No treatment exists that can reverse the permanent vision loss that results from retinal ganglion cell (RGC) degeneration in primary open-angle glaucoma (POAG). Vision loss is permanent because RGCs have poor capacity to self-repair and no capacity for self-regeneration. Strategies to restore vision in patients with optic neuropathies like POAG will need to (1) stop RGC degeneration, (2) promote RGC axon regeneration, or (3) replace lost RGCs. This review aims to provide a succinct update on the current questions surrounding and the barriers to optic nerve regeneration.
Why Does Damage to the Axon Lead to RGC Degeneration?
Although the exact site of injury in POAG is unknown, much work has pointed to the biomechanics at the level of the optic nerve head as an inciting source.1 Why would damage to the axon lead to degeneration of the RGC soma itself? Part of the answer to this question lies in neuronal survival depending on growth factors secreted in the synaptic cleft. In the synaptic terminal, neurotrophic factors, such as nerve growth factor (NGF), are produced and secreted by downstream neurons. These neurotrophic factors bind receptors (eg, TrkB) on RGC axon terminals, and this complex is then internalized by the RGC and the vesicle and is transported retrograde within the axon back to the soma, where it activates transcriptional programs (eg, PI3K) that are necessary for neuron survival and growth.2 This dependence on downstream growth signals may serve as a mechanism through which the RGC soma in the retina “checks in” with its axon terminal, ensuring that the axon is still functional. This theory is supported by RGC degeneration occurring more rapidly when axotomy is performed closer to the soma than when it is performed more distally.
Why Can’t the Optic Nerve Regenerate?
Relative to the peripheral nervous system (PNS), the central nervous system (CNS) has poor capacity to self-repair. Neither system has the capacity to self-renew. Barriers to regeneration in the CNS are categorized as cell-intrinsic or cell-extrinsic barriers.
Cell-intrinsic barriers to regeneration are established during development, when organs transition from a state of proliferation to differentiation to maturation. These steps are generally irreversible, with mature cells focusing on carrying out their intended function. While some organs (eg, the liver) maintain a reserve of stem cells to regenerate damaged cells, the CNS does not. An increased understanding of the signaling pathways responsible for directing brain and retinal development has led researchers to hypothesize that reactivation of these pathways may be able to revert RGCs to a proregenerative state. Indeed, different genetic tools used to activate mammalian target of rapamycin (mTOR) and JAK/STAT have led to increased RGC axon regeneration after optic nerve crush injury in rodent experiments.3-6 Researchers have also shown that controlling zinc levels7,8 and activation of intracellular inflammation (via puncturing the lens capsule)9 are associated with increased RGC axon regeneration after crush injury.
There are limitations associated with these genetic approaches. First, they have only been shown to be effective when activated before or at the same time as crush injury, limiting clinical application. Second, activation of these pathways carries the risk of neoplastic conversion. Misregulation of mTOR underlies the phacomatosis syndrome called tuberous sclerosis.10 Finally, regenerated axons have been shown to grow toward aberrant targets (eg, back on itself or across the chiasm to the other optic nerve, as opposed to the superior colliculus).3,11 This knowledge indicates that regenerative approaches require signals that not only promote axon growth, but also signals that will direct growth.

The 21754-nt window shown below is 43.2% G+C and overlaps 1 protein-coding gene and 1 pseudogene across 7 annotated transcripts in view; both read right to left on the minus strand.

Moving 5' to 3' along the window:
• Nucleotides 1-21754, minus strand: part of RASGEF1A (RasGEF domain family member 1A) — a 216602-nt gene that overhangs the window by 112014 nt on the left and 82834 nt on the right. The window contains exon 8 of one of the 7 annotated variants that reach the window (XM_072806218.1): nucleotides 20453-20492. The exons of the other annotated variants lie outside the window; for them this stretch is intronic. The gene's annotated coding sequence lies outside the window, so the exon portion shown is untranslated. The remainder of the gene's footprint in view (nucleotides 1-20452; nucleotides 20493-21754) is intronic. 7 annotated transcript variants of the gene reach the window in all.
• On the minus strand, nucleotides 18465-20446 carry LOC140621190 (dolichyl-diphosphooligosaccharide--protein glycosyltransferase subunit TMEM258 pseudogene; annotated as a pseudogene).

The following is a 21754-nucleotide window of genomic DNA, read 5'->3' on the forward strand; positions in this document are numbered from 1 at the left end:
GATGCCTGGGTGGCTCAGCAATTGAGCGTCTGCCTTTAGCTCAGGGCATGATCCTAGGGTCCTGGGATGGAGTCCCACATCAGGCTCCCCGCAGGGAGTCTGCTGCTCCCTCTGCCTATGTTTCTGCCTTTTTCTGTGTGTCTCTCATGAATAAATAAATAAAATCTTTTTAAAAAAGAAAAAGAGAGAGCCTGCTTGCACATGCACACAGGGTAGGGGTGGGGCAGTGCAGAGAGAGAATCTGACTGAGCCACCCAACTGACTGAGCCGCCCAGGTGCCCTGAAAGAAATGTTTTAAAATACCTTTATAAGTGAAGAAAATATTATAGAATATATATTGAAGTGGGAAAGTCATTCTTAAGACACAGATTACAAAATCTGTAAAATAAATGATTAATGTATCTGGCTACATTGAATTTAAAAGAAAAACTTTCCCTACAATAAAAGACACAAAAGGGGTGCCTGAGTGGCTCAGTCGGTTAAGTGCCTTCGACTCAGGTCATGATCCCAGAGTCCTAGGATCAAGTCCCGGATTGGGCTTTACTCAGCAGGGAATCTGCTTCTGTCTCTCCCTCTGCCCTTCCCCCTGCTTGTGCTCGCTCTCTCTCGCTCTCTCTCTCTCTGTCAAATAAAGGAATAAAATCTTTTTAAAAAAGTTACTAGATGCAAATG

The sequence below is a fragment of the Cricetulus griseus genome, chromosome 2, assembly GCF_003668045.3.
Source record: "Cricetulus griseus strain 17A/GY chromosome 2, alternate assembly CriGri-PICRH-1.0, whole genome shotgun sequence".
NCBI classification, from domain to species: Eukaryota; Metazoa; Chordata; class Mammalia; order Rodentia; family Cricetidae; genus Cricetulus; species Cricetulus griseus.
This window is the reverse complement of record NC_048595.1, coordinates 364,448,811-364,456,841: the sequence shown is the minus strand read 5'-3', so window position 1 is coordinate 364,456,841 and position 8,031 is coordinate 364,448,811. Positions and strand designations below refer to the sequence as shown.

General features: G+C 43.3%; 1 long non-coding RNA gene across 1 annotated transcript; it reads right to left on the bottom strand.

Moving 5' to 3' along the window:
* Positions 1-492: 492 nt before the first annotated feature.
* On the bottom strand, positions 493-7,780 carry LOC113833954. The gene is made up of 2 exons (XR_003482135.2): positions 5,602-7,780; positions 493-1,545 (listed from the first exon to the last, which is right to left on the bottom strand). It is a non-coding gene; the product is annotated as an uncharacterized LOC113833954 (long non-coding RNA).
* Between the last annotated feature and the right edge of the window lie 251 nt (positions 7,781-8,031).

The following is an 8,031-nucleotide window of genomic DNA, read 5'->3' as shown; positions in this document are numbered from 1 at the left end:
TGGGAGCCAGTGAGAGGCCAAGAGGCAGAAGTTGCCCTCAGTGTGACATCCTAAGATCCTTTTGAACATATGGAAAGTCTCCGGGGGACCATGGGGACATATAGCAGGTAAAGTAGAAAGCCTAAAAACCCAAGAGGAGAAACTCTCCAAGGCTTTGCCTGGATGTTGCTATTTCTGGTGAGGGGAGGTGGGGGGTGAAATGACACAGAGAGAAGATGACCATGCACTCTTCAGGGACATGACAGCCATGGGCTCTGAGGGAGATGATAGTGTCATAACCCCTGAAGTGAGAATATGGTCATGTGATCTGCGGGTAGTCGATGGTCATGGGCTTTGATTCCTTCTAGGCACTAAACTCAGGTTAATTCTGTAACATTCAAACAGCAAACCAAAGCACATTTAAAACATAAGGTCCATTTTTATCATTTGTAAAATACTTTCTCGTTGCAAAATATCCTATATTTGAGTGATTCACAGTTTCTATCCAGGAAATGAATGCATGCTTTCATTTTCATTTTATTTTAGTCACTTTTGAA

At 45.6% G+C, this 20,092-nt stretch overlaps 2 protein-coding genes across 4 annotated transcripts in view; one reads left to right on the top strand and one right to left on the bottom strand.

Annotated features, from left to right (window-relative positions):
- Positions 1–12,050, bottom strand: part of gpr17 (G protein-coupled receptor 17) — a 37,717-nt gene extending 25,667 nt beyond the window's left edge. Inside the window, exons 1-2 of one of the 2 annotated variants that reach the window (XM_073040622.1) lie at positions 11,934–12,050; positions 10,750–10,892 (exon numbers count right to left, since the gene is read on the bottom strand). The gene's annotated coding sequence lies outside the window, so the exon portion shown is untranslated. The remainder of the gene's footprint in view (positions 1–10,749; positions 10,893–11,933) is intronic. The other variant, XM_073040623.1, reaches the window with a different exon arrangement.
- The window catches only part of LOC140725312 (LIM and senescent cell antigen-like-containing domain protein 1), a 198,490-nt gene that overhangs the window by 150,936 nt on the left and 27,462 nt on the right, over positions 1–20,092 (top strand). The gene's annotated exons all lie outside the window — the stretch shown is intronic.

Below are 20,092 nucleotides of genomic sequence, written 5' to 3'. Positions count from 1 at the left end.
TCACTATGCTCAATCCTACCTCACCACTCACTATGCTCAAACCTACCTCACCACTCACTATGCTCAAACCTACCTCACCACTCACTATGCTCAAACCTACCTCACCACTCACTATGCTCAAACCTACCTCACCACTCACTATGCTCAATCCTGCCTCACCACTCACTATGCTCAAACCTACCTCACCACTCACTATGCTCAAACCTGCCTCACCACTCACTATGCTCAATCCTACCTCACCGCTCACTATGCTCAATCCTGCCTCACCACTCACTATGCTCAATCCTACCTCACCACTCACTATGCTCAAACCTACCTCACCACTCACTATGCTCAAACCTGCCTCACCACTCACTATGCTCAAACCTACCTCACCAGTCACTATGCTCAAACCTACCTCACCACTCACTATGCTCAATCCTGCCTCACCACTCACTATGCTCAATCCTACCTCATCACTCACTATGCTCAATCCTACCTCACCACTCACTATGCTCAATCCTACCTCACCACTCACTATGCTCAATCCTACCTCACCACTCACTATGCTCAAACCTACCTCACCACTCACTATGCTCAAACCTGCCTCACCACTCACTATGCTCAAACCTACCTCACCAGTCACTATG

Studies from the 1980s showing that crushed RGC axons grow into peripheral nerve grafts12,13 were pivotal in demonstrating that (1) the extracellular environment in the CNS plays a role in limiting axon regeneration, and (2) these cell-extrinsic signals can override cell-intrinsic inhibition. Since then, researchers have identified myelin basic protein and glial scarring as major cell-extrinsic inhibitors of regeneration in the CNS.
In the case of myelin, the composition of CNS myelin differs from that of the PNS. This difference is thought to account for some of the difference in regenerative capacity between the 2 systems. Specifically, myelin-associated glycoprotein (MAG), myelin oligodendrocyte glycoprotein (MOG), and neurite outgrowth inhibitor (Nogo) are unique to the CNS and have been found to inhibit axon outgrowth.14-17 When oligodendrocytes and myelin-associated proteins were inhibited by monoclonal antibody, there was enhanced regeneration after optic nerve injury.18 Another molecule, secretory leukocyte protease inhibitor (SLPI), has also been shown to overcome the inhibitory effect of myelin-associated proteins and to improve RGC regeneration in rats.19
Glial scar formation, mediated by reactive astrocytes, has also been shown to impede axonal regrowth,20 leading many to hypothesize that modulation of the astrocytic response may create a more conducive extracellular environment for neuroregenerative therapies.21 One molecule that has been implicated in the regulation of astrocyte activation is microRNA-21 (miR-21).22 Rats treated with an miR-21 inhibitor demonstrated a reduction in astrocyte activation and glial scar elaboration, as well as increased optic nerve regeneration after crush.23
Our group is investigating the potential for exogenous electric field (EF) application as an approach to directing RGC axon regeneration. Electric fields naturally occur in the body and have been shown to direct long-distance axon growth.24 Electric fields have been recorded in the developing retina and have been proposed to direct formation of the optic nerve head.25 Recently, we demonstrated that EFs direct RGC axon growth in tissue culture experiments,26 and there are promising preliminary in vivo data that suggest that EFs robustly direct RGC axon regeneration after optic nerve crush injury. Importantly, EF application appears to be effective even when applied weeks after axon injury. The mechanism through which EFs are thought to direct axon regeneration is by selectively activating voltage-sensitive calcium channels that subsequently initiate axon building pathways.27
Is Promoting RGC Survival Enough to Regenerate the Optic Nerve?
Given that RGC degeneration occurs as a result of growth factor deprivation (described above), would replacing these factors or preventing apoptosis be sufficient to promote axon regeneration? In other words, is the failure to regenerate an axon a result of RGCs not surviving long enough?